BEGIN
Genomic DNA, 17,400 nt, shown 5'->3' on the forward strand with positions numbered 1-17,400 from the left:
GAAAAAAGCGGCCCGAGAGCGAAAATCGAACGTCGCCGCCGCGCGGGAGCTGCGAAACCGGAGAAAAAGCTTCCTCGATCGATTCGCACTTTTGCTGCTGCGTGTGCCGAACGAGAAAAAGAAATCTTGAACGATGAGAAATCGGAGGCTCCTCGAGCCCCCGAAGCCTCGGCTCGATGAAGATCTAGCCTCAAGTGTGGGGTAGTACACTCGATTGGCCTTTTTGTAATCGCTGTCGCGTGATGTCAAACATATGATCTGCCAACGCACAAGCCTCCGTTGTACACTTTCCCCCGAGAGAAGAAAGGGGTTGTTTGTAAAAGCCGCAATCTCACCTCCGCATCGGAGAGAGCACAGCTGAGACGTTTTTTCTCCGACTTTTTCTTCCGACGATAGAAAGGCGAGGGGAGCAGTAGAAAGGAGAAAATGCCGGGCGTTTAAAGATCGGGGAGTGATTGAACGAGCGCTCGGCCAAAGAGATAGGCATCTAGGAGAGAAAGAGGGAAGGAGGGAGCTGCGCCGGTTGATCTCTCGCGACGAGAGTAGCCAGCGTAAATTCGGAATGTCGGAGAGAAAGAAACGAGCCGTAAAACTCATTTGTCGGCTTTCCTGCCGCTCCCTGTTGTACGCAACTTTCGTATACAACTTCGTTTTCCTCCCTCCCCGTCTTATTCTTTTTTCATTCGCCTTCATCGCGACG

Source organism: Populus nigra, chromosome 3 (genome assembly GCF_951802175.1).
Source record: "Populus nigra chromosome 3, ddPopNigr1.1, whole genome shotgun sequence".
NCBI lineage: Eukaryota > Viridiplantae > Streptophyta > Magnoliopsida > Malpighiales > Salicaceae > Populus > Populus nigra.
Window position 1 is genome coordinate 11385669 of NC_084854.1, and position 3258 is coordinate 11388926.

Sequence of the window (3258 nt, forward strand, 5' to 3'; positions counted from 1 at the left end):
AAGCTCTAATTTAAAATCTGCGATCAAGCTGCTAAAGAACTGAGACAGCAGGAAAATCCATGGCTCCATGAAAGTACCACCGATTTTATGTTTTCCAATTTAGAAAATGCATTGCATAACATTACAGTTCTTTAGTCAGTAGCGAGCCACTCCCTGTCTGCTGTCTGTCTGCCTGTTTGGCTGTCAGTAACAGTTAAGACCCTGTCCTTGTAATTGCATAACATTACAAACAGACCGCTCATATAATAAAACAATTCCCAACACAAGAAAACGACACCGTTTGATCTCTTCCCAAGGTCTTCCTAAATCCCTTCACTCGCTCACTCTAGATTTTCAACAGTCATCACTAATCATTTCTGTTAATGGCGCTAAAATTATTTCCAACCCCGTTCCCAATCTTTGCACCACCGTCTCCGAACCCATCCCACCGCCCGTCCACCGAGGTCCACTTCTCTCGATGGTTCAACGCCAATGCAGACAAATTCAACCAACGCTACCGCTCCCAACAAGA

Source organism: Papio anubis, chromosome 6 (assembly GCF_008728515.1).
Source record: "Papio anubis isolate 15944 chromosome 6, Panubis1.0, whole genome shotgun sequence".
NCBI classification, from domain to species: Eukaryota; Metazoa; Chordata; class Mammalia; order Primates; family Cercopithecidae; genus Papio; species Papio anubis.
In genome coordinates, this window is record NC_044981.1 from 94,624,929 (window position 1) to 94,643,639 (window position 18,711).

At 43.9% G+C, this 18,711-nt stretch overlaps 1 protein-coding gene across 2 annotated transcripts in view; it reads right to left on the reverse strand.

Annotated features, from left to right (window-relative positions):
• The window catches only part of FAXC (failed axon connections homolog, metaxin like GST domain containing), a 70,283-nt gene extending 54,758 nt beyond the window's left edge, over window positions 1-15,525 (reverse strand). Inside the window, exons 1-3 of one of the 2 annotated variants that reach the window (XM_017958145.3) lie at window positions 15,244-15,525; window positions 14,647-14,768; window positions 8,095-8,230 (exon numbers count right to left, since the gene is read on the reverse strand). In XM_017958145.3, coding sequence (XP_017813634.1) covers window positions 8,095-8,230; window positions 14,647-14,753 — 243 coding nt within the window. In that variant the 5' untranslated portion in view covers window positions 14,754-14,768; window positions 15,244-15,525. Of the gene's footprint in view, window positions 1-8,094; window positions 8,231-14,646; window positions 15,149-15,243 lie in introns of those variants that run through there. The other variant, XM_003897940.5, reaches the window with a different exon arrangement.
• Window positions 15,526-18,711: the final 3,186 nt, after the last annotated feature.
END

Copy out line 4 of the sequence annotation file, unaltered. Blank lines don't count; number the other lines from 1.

Source record: "Populus nigra chromosome 3, ddPopNigr1.1, whole genome shotgun sequence".